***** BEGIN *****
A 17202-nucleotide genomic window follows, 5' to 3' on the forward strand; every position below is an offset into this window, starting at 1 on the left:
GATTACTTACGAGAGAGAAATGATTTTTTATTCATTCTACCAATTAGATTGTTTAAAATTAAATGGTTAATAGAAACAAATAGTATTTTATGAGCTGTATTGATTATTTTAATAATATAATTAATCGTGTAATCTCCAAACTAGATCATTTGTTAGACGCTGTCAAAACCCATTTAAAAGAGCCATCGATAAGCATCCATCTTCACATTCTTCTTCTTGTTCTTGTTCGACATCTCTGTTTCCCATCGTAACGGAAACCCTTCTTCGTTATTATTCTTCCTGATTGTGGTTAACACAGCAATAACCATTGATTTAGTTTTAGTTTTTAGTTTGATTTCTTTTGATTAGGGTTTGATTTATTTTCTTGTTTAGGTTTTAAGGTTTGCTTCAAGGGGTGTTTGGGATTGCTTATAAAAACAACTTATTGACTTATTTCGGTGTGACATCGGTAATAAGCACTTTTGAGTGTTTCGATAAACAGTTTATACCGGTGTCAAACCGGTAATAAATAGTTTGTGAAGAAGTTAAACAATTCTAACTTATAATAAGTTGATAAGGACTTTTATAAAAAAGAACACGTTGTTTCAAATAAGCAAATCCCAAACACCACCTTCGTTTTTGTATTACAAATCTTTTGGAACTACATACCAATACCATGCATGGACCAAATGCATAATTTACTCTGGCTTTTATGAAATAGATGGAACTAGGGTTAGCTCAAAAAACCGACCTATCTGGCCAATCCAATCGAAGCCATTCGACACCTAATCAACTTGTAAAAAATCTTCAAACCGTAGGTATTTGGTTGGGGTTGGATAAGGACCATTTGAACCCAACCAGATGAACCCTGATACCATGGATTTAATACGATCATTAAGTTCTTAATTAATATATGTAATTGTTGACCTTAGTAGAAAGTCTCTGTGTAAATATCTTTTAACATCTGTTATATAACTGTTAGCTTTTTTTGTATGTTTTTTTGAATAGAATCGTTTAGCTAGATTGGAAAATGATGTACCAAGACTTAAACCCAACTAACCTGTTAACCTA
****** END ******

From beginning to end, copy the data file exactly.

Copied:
A 17202-nucleotide genomic window follows, 5' to 3' on the forward strand; every position below is an offset into this window, starting at 1 on the left:
GATTACTTACGAGAGAGAAATGATTTTTTATTCATTCTACCAATTAGATTGTTTAAAATTAAATGGTTAATAGAAACAAATAGTATTTTATGAGCTGTATTGATTATTTTAATAATATAATTAATCGTGTAATCTCCAAACTAGATCATTTGTTAGACGCTGTCAAAACCCATTTAAAAGAGCCATCGATAAGCATCCATCTTCACATTCTTCTTCTTGTTCTTGTTCGACATCTCTGTTTCCCATCGTAACGGAAACCCTTCTTCGTTATTATTCTTCCTGATTGTGGTTAACACAGCAATAACCATTGATTTAGTTTTAGTTTTTAGTTTGATTTCTTTTGATTAGGGTTTGATTTATTTTCTTGTTTAGGTTTTAAGGTTTGCTTCAAGGGGTGTTTGGGATTGCTTATAAAAACAACTTATTGACTTATTTCGGTGTGACATCGGTAATAAGCACTTTTGAGTGTTTCGATAAACAGTTTATACCGGTGTCAAACCGGTAATAAATAGTTTGTGAAGAAGTTAAACAATTCTAACTTATAATAAGTTGATAAGGACTTTTATAAAAAAGAACACGTTGTTTCAAATAAGCAAATCCCAAACACCACCTTCGTTTTTGTATTACAAATCTTTTGGAACTACATACCAATACCATGCATGGACCAAATGCATAATTTACTCTGGCTTTTATGAAATAGATGGAACTAGGGTTAGCTCAAAAAACCGACCTATCTGGCCAATCCAATCGAAGCCATTCGACACCTAATCAACTTGTAAAAAATCTTCAAACCGTAGGTATTTGGTTGGGGTTGGATAAGGACCATTTGAACCCAACCAGATGAACCCTGATACCATGGATTTAATACGATCATTAAGTTCTTAATTAATATATGTAATTGTTGACCTTAGTAGAAAGTCTCTGTGTAAATATCTTTTAACATCTGTTATATAACTGTTAGCTTTTTTTGTATGTTTTTTTGAATAGAATCGTTTAGCTAGATTGGAAAATGATGTACCAAGACTTAAACCCAACTAACCTGTTAACCTA